Spared in Columbine tragedy and drawn to Catholic faith
St. Catherine of Siena Parish, Metairie
(Entered church in 2018)
Jamie Centner, who entered the Catholic Church last year at St. Catherine of Siena Parish in Metairie, was a freshman at Columbine High School in Littleton, Colorado, on April 20, 1999, when two teenagers, Columbine High School in Littletond, perpetrated a horrific mass shooting that killed 13 people and wounded more than 20.
Centner cited personal coincidences surrounding the shooting where she felt a higher power was protecting her.
Several months before the shooting, she had had a dream about being “shot at school.” On the day of the shooting, she had a stomachache and wanted to stay home, but her mom reminded her of a track meet that day, so she went to class. She was supposed to eat lunch off campus but couldn’t find her friend. Then, when she went late to the cafeteria, no one was there, but she noticed a duffel bag under a table.
Although she thought nothing of the bag at the time, she was later told by investigators that it contained one of the propane bombs planted by the shooters to blow up the school but which was never detonated.
Once Centner heard gunshots that day, she and a friend tried to escape by scurrying into an elevator just as the shooters were passing by. They threw a pipe bomb at the elevator, but the closing doors deflected the bomb.
“It was by seconds that we missed them,” Centner said. “The elevator was next to the library. They were going to the library when they passed us.”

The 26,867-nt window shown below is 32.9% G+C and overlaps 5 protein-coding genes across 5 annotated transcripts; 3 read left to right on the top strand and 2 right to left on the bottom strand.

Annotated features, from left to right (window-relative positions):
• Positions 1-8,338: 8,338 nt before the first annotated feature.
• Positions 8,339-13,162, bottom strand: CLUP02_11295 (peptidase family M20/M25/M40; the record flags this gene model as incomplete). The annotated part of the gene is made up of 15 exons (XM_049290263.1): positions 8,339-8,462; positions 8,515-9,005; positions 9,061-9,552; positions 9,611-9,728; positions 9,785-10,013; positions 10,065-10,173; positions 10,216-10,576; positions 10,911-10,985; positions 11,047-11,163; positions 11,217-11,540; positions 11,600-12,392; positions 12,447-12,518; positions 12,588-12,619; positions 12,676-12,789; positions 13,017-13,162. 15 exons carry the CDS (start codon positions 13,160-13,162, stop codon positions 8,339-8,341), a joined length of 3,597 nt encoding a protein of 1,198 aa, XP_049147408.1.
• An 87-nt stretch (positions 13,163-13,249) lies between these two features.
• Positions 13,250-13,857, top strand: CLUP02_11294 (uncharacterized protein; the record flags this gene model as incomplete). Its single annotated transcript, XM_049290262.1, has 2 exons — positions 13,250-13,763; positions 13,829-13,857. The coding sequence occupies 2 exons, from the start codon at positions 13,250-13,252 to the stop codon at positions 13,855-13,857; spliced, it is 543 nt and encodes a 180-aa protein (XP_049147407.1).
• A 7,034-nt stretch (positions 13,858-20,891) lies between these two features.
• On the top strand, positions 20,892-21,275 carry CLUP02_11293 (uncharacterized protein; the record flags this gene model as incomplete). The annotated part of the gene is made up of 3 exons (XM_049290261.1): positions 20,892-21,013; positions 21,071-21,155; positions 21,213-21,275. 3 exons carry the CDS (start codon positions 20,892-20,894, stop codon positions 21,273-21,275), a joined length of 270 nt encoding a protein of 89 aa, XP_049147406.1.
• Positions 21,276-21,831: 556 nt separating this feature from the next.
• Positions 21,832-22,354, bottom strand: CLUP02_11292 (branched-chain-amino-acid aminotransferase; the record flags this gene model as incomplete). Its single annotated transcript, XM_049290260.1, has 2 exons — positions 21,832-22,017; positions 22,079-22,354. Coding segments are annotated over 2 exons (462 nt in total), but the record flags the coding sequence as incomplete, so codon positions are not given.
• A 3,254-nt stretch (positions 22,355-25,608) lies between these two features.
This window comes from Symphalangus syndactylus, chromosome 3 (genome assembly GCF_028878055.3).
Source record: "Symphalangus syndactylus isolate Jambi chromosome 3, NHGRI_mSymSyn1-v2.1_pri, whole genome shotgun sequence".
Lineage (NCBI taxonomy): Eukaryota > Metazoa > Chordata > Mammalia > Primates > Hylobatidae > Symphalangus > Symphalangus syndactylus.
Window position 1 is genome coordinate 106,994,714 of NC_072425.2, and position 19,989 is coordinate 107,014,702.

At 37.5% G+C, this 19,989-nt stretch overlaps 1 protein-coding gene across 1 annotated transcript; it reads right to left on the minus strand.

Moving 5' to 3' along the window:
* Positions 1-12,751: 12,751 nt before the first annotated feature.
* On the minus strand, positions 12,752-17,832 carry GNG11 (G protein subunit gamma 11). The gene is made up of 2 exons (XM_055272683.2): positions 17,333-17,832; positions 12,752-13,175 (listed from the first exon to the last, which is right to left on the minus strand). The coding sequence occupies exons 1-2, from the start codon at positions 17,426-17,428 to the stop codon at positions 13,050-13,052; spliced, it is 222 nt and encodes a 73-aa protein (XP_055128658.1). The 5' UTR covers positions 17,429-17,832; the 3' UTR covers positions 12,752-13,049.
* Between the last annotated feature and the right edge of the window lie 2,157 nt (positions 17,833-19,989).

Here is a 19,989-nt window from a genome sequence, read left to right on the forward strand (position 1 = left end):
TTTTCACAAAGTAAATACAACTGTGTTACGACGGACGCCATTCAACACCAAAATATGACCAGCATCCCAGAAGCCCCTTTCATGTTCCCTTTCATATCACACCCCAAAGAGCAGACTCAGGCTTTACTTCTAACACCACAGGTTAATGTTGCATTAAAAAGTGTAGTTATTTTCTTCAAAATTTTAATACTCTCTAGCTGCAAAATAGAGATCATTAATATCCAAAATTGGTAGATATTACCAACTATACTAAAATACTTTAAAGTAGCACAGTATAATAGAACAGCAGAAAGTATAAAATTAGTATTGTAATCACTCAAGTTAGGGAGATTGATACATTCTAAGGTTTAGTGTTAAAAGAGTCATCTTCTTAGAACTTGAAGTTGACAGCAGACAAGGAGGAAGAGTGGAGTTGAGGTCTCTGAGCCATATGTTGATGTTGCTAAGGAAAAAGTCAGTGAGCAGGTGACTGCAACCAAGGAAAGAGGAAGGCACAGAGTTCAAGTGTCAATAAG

After safely landing on the first floor, Centner said a teacher pulled them inside a two-story auditorium and told them to slide under the chairs.
“The longer we sat there, my mind began to process what was happening,” Centner said. “I became paralyzed with fear.”
Suddenly, a man wearing a white suit, with white hair and a white goatee, came up to them and said, “You girls will be OK.”
Centner and her friend scrambled out of the auditorium. No one else had any recollection of the man being on campus that day. “The man who said this to us doesn’t exist,” she said. “I struggle to think that is real.”
After the shootings, Centner attended funerals for several students who were shot, and she recalled always feeling “more comforted when we were in the Catholic Church. … I wanted to become Catholic.”
That summer, Centner attended a Christian camp with others from Columbine and was given the opportunity to be baptized. She didn’t think that was the time, but the yearning remained with her.
Her future husband, Dan Centner – whom she began dating at age 16 – also strengthened her idea of being Catholic. “I always felt I wanted to learn more,” Centner said.
Once she was married, her only religious observance was to attend Catholic Mass. Her three sons were baptized Catholic and attended St. Catherine of Siena School. Although she and her husband did not have a Catholic wedding, they eventually had their wedding blessed.
“I had this beautiful family, and everybody was Catholic, and I wasn’t even baptized yet,” Centner said. “I didn’t want anyone to know.”
Finally, Centner “got the nerve” to contact Kurt Garcia, director of the RCIA program at St. Catherine.
“It’s one of the greatest, best things I have ever done for myself – shedding that guilt and shame,” she said. “I wanted to be part of the Mass, and it has given me confidence and so much joy. I now try to find ways to get involved. The more I am involved, the happier I feel.”
She’s learned how authentic the Catholic Church is, with its lasting traditions that date back to St. Peter. She and one of her sons made their first Communion last year.
“Everything we do in Mass has a reason and purpose,” she said. “That is something I really connected with.”
– Christine Bordelon